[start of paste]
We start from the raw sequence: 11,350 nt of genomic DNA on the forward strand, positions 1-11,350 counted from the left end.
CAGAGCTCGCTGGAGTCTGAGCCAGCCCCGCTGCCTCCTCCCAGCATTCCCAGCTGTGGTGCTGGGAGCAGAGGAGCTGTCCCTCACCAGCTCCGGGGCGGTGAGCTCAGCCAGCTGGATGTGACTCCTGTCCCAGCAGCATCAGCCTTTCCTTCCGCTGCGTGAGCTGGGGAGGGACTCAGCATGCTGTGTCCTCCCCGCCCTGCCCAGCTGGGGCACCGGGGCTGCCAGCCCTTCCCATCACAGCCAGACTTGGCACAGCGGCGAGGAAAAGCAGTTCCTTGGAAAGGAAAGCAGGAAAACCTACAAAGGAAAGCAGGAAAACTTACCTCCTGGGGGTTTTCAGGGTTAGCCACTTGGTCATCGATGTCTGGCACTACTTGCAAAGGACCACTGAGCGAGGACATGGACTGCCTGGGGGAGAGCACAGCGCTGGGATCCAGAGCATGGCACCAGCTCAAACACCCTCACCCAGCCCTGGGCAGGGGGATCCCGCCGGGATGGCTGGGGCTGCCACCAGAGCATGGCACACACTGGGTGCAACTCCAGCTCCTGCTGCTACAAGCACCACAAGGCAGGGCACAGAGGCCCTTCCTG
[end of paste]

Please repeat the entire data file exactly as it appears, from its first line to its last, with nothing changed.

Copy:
We start from the raw sequence: 11,350 nt of genomic DNA on the forward strand, positions 1-11,350 counted from the left end.
CAGAGCTCGCTGGAGTCTGAGCCAGCCCCGCTGCCTCCTCCCAGCATTCCCAGCTGTGGTGCTGGGAGCAGAGGAGCTGTCCCTCACCAGCTCCGGGGCGGTGAGCTCAGCCAGCTGGATGTGACTCCTGTCCCAGCAGCATCAGCCTTTCCTTCCGCTGCGTGAGCTGGGGAGGGACTCAGCATGCTGTGTCCTCCCCGCCCTGCCCAGCTGGGGCACCGGGGCTGCCAGCCCTTCCCATCACAGCCAGACTTGGCACAGCGGCGAGGAAAAGCAGTTCCTTGGAAAGGAAAGCAGGAAAACCTACAAAGGAAAGCAGGAAAACTTACCTCCTGGGGGTTTTCAGGGTTAGCCACTTGGTCATCGATGTCTGGCACTACTTGCAAAGGACCACTGAGCGAGGACATGGACTGCCTGGGGGAGAGCACAGCGCTGGGATCCAGAGCATGGCACCAGCTCAAACACCCTCACCCAGCCCTGGGCAGGGGGATCCCGCCGGGATGGCTGGGGCTGCCACCAGAGCATGGCACACACTGGGTGCAACTCCAGCTCCTGCTGCTACAAGCACCACAAGGCAGGGCACAGAGGCCCTTCCTG